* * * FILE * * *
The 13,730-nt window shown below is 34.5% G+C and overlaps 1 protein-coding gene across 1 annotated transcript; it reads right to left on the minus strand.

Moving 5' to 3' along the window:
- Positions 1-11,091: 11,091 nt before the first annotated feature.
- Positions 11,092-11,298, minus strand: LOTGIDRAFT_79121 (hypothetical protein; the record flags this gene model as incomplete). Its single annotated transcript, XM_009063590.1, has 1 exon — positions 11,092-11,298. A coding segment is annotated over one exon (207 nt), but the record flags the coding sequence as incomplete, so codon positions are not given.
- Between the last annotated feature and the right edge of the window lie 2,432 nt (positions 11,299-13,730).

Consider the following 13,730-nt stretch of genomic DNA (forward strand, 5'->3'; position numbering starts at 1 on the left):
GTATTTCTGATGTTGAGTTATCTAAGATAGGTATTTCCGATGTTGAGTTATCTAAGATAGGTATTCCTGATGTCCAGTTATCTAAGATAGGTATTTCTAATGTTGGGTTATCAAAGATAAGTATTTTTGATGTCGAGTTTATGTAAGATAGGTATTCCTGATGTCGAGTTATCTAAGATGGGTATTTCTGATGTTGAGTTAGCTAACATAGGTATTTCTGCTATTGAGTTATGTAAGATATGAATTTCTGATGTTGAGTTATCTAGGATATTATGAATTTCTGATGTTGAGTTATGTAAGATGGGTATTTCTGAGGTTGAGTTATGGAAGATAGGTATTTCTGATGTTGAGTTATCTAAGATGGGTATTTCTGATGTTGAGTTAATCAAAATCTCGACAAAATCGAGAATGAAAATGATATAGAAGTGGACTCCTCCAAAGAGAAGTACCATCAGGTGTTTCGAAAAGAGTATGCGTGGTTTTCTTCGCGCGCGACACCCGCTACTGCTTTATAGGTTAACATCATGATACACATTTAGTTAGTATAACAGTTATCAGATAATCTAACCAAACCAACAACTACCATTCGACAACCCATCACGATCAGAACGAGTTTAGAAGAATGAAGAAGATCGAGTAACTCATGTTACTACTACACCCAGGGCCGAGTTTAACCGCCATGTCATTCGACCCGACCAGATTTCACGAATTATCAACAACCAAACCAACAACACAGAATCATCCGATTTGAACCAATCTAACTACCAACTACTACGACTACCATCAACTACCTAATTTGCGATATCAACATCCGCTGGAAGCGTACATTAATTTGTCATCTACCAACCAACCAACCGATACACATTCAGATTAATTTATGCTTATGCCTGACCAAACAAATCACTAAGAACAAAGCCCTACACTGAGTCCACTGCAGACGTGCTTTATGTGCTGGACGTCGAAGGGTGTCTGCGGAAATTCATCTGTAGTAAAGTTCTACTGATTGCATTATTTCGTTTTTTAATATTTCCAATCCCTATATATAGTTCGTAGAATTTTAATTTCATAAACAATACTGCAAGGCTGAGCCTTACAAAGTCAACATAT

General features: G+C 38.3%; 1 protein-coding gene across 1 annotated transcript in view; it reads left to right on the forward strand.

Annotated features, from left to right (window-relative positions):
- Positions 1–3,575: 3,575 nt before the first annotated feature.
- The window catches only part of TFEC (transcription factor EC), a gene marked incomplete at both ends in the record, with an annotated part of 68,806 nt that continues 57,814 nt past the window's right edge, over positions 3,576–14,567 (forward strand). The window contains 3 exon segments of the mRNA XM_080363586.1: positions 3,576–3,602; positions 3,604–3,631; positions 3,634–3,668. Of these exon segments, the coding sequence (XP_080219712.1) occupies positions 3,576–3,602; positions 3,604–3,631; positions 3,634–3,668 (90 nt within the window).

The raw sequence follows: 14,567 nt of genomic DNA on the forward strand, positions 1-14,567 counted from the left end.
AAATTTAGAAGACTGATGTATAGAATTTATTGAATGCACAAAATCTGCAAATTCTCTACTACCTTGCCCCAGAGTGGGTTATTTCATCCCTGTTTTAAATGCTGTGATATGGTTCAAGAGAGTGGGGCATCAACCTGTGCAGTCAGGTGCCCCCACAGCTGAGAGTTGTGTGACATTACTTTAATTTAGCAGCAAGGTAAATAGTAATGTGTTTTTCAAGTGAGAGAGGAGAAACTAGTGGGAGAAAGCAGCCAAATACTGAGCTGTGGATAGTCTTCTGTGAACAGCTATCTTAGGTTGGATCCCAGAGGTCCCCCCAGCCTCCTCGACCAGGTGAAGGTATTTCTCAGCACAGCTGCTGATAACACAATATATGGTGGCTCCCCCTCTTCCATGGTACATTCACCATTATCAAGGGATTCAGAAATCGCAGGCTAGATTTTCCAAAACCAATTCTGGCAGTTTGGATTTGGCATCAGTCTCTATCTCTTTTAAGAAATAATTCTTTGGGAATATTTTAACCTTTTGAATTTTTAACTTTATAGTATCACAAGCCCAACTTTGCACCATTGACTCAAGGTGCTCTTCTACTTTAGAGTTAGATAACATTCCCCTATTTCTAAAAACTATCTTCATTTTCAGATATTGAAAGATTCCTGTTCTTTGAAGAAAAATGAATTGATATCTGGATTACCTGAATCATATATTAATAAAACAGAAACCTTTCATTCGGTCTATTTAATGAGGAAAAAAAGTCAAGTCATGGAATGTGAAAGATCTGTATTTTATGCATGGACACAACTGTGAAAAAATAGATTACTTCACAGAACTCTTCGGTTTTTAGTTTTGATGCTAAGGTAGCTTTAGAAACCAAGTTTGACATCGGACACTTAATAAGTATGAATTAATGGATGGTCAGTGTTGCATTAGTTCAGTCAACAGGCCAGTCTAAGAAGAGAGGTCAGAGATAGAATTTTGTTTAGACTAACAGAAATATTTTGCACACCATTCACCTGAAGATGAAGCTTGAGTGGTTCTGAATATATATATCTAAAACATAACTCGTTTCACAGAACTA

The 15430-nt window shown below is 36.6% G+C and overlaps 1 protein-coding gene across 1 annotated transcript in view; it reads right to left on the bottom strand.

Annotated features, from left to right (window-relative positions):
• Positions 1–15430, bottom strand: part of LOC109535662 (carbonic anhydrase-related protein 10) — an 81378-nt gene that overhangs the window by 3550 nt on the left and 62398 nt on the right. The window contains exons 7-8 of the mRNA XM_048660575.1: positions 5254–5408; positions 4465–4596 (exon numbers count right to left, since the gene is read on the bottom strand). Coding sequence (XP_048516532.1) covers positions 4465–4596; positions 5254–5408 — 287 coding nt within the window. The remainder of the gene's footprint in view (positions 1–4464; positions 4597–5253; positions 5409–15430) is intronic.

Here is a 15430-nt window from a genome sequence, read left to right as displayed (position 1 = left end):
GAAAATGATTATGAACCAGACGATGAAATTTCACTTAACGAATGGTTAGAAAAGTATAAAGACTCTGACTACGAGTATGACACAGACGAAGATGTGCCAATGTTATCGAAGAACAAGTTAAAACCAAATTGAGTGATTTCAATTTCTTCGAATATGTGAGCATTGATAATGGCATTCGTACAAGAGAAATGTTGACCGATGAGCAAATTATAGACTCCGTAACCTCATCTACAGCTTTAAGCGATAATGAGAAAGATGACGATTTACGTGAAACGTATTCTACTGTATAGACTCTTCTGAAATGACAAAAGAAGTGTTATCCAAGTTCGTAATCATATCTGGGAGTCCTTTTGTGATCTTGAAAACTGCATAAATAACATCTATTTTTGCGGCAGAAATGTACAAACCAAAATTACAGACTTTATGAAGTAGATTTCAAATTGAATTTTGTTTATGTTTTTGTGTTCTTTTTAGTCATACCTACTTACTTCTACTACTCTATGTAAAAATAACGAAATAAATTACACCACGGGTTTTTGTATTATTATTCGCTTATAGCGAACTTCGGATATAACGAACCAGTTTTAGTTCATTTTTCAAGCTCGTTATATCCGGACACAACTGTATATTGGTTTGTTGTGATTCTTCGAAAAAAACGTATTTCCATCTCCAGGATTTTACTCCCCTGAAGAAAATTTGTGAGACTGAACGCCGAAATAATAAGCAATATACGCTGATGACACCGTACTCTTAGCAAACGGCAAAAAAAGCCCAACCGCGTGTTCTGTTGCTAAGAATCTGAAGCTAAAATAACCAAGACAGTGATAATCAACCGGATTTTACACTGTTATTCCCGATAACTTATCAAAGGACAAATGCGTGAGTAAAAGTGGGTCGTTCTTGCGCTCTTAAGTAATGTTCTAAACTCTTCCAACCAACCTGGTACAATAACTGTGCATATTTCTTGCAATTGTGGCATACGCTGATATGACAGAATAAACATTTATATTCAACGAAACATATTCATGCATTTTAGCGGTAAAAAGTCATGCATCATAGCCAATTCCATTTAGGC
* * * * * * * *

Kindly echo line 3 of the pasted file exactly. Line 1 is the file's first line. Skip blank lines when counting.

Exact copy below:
- Positions 1-11,091: 11,091 nt before the first annotated feature.